Yes greed is ruining the monopoly, to the benefit of consumers.

Ok, CC: At the risk of offending my American friends (oops, too late)...could substitute Venezuela's name for (you pick) state or city in the US re: violence, corruption, depletion of company pension funds, etc. hence the migration. Just sayin'

pensionado :

Ok, CC: At the risk of offending my American friends (oops, too late)...could substitute Venezuela's name for (you pick) state or city in the US re: violence, corruption, depletion of company pension funds, etc. hence the migration. Just sayin'

Comparing Venezuela to any place in the USA is just so wrong.  The "migration" is boomers trying to live on Social Security, finding a cheap place to do it.  Migration=Economic refugees.
Probably a larger percentage of the population of Canada has moved to Ecuador than a percentage of USA population. So what's wrong with Canada?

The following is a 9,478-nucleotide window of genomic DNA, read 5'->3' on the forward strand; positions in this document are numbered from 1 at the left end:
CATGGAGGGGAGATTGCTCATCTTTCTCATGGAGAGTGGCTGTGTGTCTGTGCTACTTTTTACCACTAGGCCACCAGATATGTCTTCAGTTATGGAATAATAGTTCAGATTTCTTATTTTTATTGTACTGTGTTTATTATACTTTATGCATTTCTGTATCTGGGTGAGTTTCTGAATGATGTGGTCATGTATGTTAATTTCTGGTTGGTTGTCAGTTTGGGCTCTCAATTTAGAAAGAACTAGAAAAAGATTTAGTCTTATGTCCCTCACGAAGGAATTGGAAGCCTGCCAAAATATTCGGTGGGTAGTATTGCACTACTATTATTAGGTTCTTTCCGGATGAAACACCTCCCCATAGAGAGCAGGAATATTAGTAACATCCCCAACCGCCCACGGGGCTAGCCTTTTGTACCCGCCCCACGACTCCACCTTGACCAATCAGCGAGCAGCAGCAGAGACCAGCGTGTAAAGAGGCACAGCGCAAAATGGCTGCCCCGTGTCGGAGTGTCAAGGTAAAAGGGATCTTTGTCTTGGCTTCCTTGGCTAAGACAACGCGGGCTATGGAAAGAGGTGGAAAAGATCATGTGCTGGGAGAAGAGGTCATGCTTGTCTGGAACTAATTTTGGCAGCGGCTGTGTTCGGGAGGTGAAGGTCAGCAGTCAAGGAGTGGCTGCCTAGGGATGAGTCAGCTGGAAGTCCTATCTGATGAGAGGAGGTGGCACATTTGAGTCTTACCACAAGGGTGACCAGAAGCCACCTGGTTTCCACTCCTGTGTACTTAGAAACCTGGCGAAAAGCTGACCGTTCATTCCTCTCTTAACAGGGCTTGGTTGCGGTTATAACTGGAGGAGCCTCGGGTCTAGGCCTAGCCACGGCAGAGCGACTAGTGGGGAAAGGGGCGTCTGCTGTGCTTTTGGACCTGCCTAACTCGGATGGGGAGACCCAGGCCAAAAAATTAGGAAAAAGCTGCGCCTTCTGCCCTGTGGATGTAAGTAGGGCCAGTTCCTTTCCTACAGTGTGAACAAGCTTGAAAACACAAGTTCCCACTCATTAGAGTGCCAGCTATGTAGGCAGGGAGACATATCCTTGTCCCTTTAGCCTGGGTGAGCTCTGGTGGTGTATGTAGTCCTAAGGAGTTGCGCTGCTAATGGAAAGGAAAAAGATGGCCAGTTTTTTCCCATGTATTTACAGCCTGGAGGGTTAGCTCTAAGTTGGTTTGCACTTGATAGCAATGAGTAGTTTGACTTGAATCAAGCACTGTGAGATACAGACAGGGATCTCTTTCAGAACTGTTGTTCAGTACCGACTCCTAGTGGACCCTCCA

I do believe many more people come to the USA as immigrants, many more than to Ecuador.
In addition, the ratio of Ecuadorians returning home from the USA is 7 times the number of international expats coming to Ecuador. USA was their land of opportunity.  I would take any state, even North Dakota or Mississippi, before Venezuela, and so would any person who knows anything about freedom and opportunity.
P.S. people who live in Central and South America are also Americans.

pensionado :

Ok, CCC,could substitute Venezuela's name for (you pick) state or city in the US re: violence, corruption, depletion of company pension funds, etc. hence the migration.

I don't have as many facts as Mugtech offered, Pensionado, but I agree with him that the comparison is off.

I have been following the steady daily influx of Ven. flags among Expat.com's new members, as well as the many Ven. posts on Spanish versions of the Blog of folks looking to flee that country.

There's a level of desperation in the Ven. Spanish-language posts unlike anything I've seen or heard from North Americans -- for the reasons explained at the start of this thread.

cccmedia in Quito